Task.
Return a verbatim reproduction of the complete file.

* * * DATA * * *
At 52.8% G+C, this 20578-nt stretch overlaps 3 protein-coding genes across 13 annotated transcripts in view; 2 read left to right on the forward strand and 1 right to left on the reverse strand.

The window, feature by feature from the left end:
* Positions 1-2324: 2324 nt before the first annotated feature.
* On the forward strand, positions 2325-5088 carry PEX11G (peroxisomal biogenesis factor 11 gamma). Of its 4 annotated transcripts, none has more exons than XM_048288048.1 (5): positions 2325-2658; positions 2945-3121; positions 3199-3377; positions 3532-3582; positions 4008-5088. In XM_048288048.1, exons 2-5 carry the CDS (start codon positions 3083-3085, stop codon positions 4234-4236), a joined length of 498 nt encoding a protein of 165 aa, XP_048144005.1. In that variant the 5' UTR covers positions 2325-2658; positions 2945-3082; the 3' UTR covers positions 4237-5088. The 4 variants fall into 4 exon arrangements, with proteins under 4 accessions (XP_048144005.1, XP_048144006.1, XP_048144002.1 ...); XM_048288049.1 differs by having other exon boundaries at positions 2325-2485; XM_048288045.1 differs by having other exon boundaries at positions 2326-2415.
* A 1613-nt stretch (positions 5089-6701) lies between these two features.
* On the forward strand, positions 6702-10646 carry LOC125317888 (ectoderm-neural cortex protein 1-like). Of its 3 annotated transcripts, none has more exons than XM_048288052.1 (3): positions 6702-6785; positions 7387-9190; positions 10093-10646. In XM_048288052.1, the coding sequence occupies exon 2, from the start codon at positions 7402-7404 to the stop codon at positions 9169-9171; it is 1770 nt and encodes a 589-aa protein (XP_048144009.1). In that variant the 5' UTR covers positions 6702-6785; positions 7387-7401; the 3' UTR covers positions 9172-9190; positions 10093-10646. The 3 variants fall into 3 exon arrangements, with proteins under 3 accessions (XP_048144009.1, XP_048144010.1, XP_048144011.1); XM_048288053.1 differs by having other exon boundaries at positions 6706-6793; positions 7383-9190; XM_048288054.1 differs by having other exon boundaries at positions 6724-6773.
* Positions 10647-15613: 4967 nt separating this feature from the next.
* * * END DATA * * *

At 52.8% G+C, this 20578-nt stretch overlaps 3 protein-coding genes across 13 annotated transcripts in view; 2 read left to right on the forward strand and 1 right to left on the reverse strand.

The window, feature by feature from the left end:
* Positions 1-2324: 2324 nt before the first annotated feature.
* On the forward strand, positions 2325-5088 carry PEX11G (peroxisomal biogenesis factor 11 gamma). Of its 4 annotated transcripts, none has more exons than XM_048288048.1 (5): positions 2325-2658; positions 2945-3121; positions 3199-3377; positions 3532-3582; positions 4008-5088. In XM_048288048.1, exons 2-5 carry the CDS (start codon positions 3083-3085, stop codon positions 4234-4236), a joined length of 498 nt encoding a protein of 165 aa, XP_048144005.1. In that variant the 5' UTR covers positions 2325-2658; positions 2945-3082; the 3' UTR covers positions 4237-5088. The 4 variants fall into 4 exon arrangements, with proteins under 4 accessions (XP_048144005.1, XP_048144006.1, XP_048144002.1 ...); XM_048288049.1 differs by having other exon boundaries at positions 2325-2485; XM_048288045.1 differs by having other exon boundaries at positions 2326-2415.
* A 1613-nt stretch (positions 5089-6701) lies between these two features.
* On the forward strand, positions 6702-10646 carry LOC125317888 (ectoderm-neural cortex protein 1-like). Of its 3 annotated transcripts, none has more exons than XM_048288052.1 (3): positions 6702-6785; positions 7387-9190; positions 10093-10646. In XM_048288052.1, the coding sequence occupies exon 2, from the start codon at positions 7402-7404 to the stop codon at positions 9169-9171; it is 1770 nt and encodes a 589-aa protein (XP_048144009.1). In that variant the 5' UTR covers positions 6702-6785; positions 7387-7401; the 3' UTR covers positions 9172-9190; positions 10093-10646. The 3 variants fall into 3 exon arrangements, with proteins under 3 accessions (XP_048144009.1, XP_048144010.1, XP_048144011.1); XM_048288053.1 differs by having other exon boundaries at positions 6706-6793; positions 7383-9190; XM_048288054.1 differs by having other exon boundaries at positions 6724-6773.
* Positions 10647-15613: 4967 nt separating this feature from the next.